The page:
On Writing: Killing your Characters

Now I have to confess after not posting for some months, and getting towards the end of my 3rd year posting on Lonely Power polls I can’t quite recall nor easily discover whether I’ve covered this topic before! Nevermind its hardly the worst sin to repeat oneself is it (perhaps on a long car trip)

Death Tarot Card Art Tarot Card The Death Card Poster No | Etsy

Today I’m looking at an interesting and controversial topic: killing your characters.

Ever since Game of Thrones got really famous, character death is a major discussion topic on writer forums everywhere. Unfortunately its a complex and tricky area of writing, and in my humble opinion one that can easily spurn or disappoint readers whether you err on the side of keeping your characters safe, or slay them too impulsively.

I think the first thing to discuss is that death has different significance depending on the genre and specific themes of your story. This may sound a little common sensical, but what I’m getting at is that a death in Game of Thrones has a different significance to 50 Shades of Gray. The most obvious point being that different genres bring different expectations and thus will create different impacts within said genres. Very, very broadly speaking any actiony adventure type tale, whether fantasy, thriller, or Sci-Fi the handling of death will dictate how harsh dangerous the world is, and determine the tensions that arise from deadly situations. Compare and contrast the difference between a GoT character facing off against an enemy and Harry Potter doing so. Admittedly the HP universe is pretty deadly for a kids series, but overall readers truly do fear for GoT character’s lives whereas most times you can have faith that Harry isn’t going to die any moment (so as a writer one has to draw tension from other outcomes, humiliation, loss, injury etc)

That’s quite a practical view of death in general, however doesn’t dive into the deeper aspects, the next layer I believe is the meaning of a death. While the following list is most definitely not exhaustive there are some pretty poignant reasons to have a character die:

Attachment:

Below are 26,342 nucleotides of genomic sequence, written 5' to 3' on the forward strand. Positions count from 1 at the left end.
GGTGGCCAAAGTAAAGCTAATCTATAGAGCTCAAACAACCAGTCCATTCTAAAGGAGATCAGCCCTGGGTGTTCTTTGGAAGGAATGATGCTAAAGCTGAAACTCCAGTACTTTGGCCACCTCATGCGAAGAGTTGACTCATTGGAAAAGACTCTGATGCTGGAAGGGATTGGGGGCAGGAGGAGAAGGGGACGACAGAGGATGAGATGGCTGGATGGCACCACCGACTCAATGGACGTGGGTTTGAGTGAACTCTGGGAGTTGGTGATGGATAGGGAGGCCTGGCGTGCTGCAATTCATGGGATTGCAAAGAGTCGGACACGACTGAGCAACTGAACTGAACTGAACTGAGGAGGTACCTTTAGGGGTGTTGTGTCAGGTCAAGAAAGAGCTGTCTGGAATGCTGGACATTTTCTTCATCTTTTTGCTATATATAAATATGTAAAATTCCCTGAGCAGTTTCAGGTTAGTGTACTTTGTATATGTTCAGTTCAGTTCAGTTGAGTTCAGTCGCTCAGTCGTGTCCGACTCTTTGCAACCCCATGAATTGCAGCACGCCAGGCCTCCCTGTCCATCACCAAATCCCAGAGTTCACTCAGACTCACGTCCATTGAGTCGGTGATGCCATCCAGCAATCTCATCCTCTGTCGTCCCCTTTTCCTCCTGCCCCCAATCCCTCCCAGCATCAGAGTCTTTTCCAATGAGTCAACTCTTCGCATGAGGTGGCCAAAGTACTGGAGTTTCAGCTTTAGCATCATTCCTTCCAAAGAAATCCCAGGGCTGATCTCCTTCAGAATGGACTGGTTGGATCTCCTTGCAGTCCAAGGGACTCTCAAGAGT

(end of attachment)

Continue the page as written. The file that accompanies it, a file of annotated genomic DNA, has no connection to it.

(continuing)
• to receive comeuppance
  • sacrifice
  • To churn development of other characters
  • As a major source of antagonism (consider the frequent death of characters who are lynch pins in preventing villains success)
  • Symbolism

As well as not being exhaustive, the above list is not mutually exclusive. A hero can sacrifice themselves in a way that also provides comeuppance.

I don’t want to be pretentious, however my thoughts are that merely having characters killed off to show how gritty your story is, or to shock readers will fall flat unless their is some more powerful plot points in play. Now this isn’t about being flashy or writerly, I don’t think its that readers are super demanding for meaning, it’s more that as a reader you’ll have a sense of a death being flat if the meaning isn’t there.

Finally the deepest layer is to acknowledge that death, being the flipside of life, and all stories ultimately being about ‘life’ is a necessary part of literature. Regardless of the exact plot points or story meaning death on its own is steeped in meaning and significance. It’s hard to pinpoint exactly what I’m trying to express myself here, but in the same way that a sex scene will be embarrassing and awkward if presented wrong, death too if handled poorly will not hit readers the right way. It’s not about high drama or purple prose, but understanding how character death sits with the genre, meaning, and culture that the novel is and lives in.

What are your thoughts on the topic?

Any examples of well written or terribly written death scenes?


One thought on “On Writing: Killing your Characters

  1. While I agree that it’s important to have a reason for a character death (often to spur growth in the other characters), I think it’s also important to consider that death is just logical for many stories. It’s a bit too far-fetched for me to have a action-heavy story, or even a war story, and nobody dies. Sometimes you have to kill of a character just to make the story seem real.

    Liked by 1 person

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